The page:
Having got all the right parlance for up and down, i get a wrong description for the A2!! by easing down i meant it was going slowly but on the Up!!

When you mentioned that the Hertfords could use the Kyhber and the Hatfields could use the up Goods/Carriage whereabouts were the respective points for these movements. Can anyone put up a track diagram for that are north of the station?
I say that as one of our spotting perches was a small area that was off Palace Gates road. If you know the area head west over the road bridge on the north side Just after the road junction with the road up to the palace there was a small entrance that went round the back of the shops.This overlooked Bounds Green Depot and carried those, no longer seen. raised cable troughs that had concrete posts every three feet. The edge of this looked down onto the Khyber line and had a drop of about 20ft
One of the 'contests' we did was to step from post to post along this troughing and the turning around and going back along the length. I think a lad called David held the record of 30 trips before he lost his balance. Luckily we didn't lose any lads down there!
As the platform ends were very close to the bridge IIRC there couldn't have been much room for points before the bridge, and i am sure that the Hertford and the Kyhber were diverging straight after the bridge.
I Think there was a good track diagram of Wood Green in Part 1 of Peter Costers book on the GNR north from KX but that is somewhere in the loft ATM waiting for the bookshelves to be refitted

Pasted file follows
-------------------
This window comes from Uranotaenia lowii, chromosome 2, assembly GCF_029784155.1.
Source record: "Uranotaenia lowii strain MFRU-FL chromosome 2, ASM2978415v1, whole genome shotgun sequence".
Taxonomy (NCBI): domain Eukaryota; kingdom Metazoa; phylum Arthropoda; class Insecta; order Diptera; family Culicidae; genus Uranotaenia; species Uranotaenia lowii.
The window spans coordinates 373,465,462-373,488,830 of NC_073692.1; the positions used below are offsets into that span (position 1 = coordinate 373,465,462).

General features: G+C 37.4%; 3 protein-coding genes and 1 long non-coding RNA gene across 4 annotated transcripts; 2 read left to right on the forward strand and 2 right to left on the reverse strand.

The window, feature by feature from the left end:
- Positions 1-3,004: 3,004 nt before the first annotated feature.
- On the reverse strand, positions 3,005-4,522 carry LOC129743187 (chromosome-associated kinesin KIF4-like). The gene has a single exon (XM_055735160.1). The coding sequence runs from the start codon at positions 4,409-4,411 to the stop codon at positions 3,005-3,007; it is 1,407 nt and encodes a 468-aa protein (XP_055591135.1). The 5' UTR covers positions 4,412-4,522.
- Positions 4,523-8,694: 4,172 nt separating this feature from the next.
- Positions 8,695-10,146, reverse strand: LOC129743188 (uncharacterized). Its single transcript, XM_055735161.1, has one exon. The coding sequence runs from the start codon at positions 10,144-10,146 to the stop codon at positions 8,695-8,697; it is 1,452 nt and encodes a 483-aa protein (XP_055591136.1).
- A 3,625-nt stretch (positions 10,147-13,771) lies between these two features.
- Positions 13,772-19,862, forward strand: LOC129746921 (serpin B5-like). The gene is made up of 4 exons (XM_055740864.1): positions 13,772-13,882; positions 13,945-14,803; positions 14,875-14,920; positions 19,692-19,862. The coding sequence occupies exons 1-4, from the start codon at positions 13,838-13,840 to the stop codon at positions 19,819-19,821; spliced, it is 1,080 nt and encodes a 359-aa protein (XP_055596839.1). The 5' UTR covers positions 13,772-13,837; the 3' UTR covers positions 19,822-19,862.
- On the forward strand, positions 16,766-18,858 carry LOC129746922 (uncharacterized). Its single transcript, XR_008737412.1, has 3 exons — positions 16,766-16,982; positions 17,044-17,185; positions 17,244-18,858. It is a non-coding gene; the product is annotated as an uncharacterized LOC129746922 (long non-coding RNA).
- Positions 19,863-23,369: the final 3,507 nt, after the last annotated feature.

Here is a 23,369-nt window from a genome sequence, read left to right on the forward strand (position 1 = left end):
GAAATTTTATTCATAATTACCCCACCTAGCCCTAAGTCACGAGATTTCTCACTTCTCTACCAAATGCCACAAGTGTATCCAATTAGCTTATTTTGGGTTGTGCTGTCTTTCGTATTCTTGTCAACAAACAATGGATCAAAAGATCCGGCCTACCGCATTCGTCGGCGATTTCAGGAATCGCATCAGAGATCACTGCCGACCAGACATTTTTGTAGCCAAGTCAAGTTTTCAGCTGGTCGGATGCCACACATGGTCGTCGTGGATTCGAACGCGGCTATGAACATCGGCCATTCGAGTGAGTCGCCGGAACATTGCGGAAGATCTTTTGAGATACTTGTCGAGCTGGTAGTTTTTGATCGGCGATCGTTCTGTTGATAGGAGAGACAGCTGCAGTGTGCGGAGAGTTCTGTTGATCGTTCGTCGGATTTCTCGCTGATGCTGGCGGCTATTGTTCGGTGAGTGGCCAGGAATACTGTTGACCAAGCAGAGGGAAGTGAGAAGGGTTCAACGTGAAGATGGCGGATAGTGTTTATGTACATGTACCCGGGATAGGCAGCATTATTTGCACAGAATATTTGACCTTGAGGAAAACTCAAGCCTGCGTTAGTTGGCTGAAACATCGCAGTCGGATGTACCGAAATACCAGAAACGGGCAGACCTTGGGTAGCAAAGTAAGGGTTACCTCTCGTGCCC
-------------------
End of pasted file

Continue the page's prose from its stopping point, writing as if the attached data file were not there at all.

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StevieG
LNER A4 4-6-2 'Streak'
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Re: what is this valve

Post by StevieG » Wed Mar 25, 2020 11:25 am

silverfox wrote:
Tue Mar 24, 2020 8:34 pm
"Having got all the right parlance for up and down, i get a wrong description for the A2!! by easing down i meant it was going slowly but on the Up!! ... "
I wouldn't say wrong at all silverfox. Just trying to be sure I understood your meaning. I'd say that your 'easing down' meaning is probably the more appropriate.

silverfox wrote:
Tue Mar 24, 2020 8:34 pm
" ... When you mentioned that the Hertfords could use the Kyhber and the Hatfields could use the up Goods/Carriage whereabouts were the respective points for these movements. Can anyone put up a track diagram for that are north of the station? ... "
Firstly, just to be clear, in talking about 'Hatfield' and 'Hertford', I am referring to trains of any type to/from those directions.


I will try to attach here a photo of an ancient piece of my rough Feb. 1970 handywork from my 'yooft', regarding layout signalling and signal boxes as things were then, plus tracks already removed by that time added in pencil, which if you can zoom in to it will hopefully show the points about which you ask. - -

- - It is drawn as from the east side (i.e. with south to the left) and was geared to continuing along the Hertford line, hence some distortion to track alignments at the R/H end, including that 'artificial S-bend' in the main line leading to Wood Green Tunnel (top right) -
- Bridge Road overbridge (not shown) crossed the line just off the R/H end of the station platforms, immediately right of signals 53/52, 36/37, and 28 (top); and 'yellow' disc signal [8] (at bottom).
Attachments
P1170904.JPG
BZOH